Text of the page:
Another interesting implication of this is risk control. With VaR having become a widely accepted measure of risk, it is now calculated by thousands of managers in exactly same way. What can happen if their risk controls trigger exits at the same time, and the market will not be big enough to accommodate all those trades? Simply put, there is a danger that in such an eventuality nobody will stand on the other side of the trade, and the snowball will roll down the hill crushing everyone on its path. Theoretically, that may be the case with GTAA strategies as well, but they are probably more immune to this problem than others due to less crowding and, in some cases, due to the contrarian nature of some of the models' components. This latter feature allows the managers to be 'prepared' for the unexpected as they often take their positions early.

We have already mentioned capacity constraints as a similarity. No, GTAA strategies are not limitless. However, their resources are much deeper than those of traditional hedge fund strategies and measured in tens of billions of dollars.

Capacities of most hedge fund strategies are very limited. What happens as a result? Funds that have not reached their individual capacity ceiling yet, keep accepting the money. The managers think they still have some room for growth. However, because many people have very similar approaches and chase the same ideas, they do not notice how the overall strategy capacity is exceeded. Does anybody measure it?

This, by the way, isone of the reasons of 'everybody losing at the same time' effect. We could see macro events that influence seemingly different strategies simultaneously. Consider a fixed income arbitrager playing a credit spread game and an emerging market manager. Any recollections of 1998?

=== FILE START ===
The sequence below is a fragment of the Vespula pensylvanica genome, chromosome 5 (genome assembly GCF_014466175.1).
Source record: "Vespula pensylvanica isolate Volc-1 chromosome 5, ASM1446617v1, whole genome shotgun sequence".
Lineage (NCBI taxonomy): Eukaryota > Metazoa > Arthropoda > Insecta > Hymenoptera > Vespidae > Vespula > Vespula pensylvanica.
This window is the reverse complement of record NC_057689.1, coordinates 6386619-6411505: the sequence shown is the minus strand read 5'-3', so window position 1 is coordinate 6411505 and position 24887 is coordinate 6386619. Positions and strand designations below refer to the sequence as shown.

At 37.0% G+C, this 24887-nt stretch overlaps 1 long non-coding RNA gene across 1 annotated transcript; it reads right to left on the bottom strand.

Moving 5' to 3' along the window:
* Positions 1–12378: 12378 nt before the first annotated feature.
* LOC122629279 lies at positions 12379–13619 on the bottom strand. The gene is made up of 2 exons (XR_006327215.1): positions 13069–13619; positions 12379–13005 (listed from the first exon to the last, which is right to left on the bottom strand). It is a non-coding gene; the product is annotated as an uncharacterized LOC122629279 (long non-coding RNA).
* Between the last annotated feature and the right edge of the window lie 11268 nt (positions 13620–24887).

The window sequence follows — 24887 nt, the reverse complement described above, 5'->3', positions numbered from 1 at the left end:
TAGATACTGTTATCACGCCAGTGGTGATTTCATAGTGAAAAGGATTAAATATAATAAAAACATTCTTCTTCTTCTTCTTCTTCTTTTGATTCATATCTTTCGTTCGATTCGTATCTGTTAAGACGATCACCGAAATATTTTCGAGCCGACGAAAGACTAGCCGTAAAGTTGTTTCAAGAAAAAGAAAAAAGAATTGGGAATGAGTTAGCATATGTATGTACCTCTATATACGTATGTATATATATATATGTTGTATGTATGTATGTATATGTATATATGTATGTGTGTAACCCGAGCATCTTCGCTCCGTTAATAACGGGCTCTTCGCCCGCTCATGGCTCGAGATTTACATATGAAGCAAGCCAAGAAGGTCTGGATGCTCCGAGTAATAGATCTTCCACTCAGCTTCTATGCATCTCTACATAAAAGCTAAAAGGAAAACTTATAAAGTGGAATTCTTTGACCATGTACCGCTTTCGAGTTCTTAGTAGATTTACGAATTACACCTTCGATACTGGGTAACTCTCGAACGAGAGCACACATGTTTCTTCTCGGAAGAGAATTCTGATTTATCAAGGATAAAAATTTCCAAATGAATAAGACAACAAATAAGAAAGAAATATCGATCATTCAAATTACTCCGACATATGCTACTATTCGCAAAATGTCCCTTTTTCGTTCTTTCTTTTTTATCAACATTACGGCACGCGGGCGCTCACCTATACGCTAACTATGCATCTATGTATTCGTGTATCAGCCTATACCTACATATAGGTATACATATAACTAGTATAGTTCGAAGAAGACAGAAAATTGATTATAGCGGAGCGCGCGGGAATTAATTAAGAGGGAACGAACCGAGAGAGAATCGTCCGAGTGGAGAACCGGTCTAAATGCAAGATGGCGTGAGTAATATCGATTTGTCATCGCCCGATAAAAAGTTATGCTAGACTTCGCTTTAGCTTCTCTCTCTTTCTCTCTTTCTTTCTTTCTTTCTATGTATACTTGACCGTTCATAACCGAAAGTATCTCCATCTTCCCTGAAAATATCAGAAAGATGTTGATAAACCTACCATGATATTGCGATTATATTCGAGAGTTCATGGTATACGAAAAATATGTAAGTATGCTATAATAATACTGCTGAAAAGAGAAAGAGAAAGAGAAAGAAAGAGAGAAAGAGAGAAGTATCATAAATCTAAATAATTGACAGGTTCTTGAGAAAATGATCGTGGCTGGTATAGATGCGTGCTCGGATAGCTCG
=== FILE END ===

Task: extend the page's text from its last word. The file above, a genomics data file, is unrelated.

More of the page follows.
Another issue is breadth of strategies. GTAA usually evaluates at least 30 markets taking independent bets that may vary in size over time. Different from a typical classic global macro approach, exposure is rarely concentrated in few large bets and large position swings rarely happen.

We mentioned low correlations with traditional asset classes as a similarity. However, correlations between hedge fund managers within particular strategies are on the rise. The same is true about correlations between strategies. Still neither correlation between GTAA managers has increased, nor have their correlations with traditional asset classes or with hedge fund strategies.

Finding a needle in a haystack

Now, how easy or difficult is it to select good hedge funds? I think it is an incredibly hard task. There are so many good funds that do similar things that many institutional investors prefer to avoid the choice and to go fund of hedge funds route, pay another layer of fees and end up with bond type of risk (as they wished) but also with bond type of return (not something they dream of). Selection of good GTAA managers is not that complicated. They are few, and most offer products of institutional quality.

Also, many institutional investors shy away from hedge funds due to fear of low transparency. Indeed, strategies are not always clear, reasons behind decisions are often impossible to understand and instruments traded like illiquid assets or complex derivatives are difficult to price. In all honesty, I'm not sure that an investor would know what to do with all that information should they gain an access to it. However, the demand is there, and the number of hedge fund managers offering their products in discretionary account format is increasing. GTAA, on the other hand, was originally offered as a discretionary account product, with hedge fund packaging having arisen only relatively recently.

Flexibility is another feature that makes a difference. It becomes really handy when investors seek to incorporate GTAA into their portfolio. The product that could be as easily designed to deliver 30% volatility as 1% is a very convenient building block. Also, sometimes investors have short-selling restrictions or want to exclude some markets or even some sub-processes. While quality of alpha would be compromised in such set-ups, in many cases GTAA engines can be used to manage such accounts.

Converging trends

GTAA and hedge funds do have a lot in common. However, similarities should not overshadow the differences. When risk is being allocated to alpha products, one should think carefully not only about past distributions of returns, but also about changes that those distributions are likely to experience in the future.

Fundamental trends that are observed now in the industry are showing certain signs of convergence between GTAA and hedge funds, but the distinctions inherent to GTAA are here to stay for the years to come. Those distinctions are significant enough to justify separate risk budgets for hedge funds and GTAA products in pension funds' portfolios.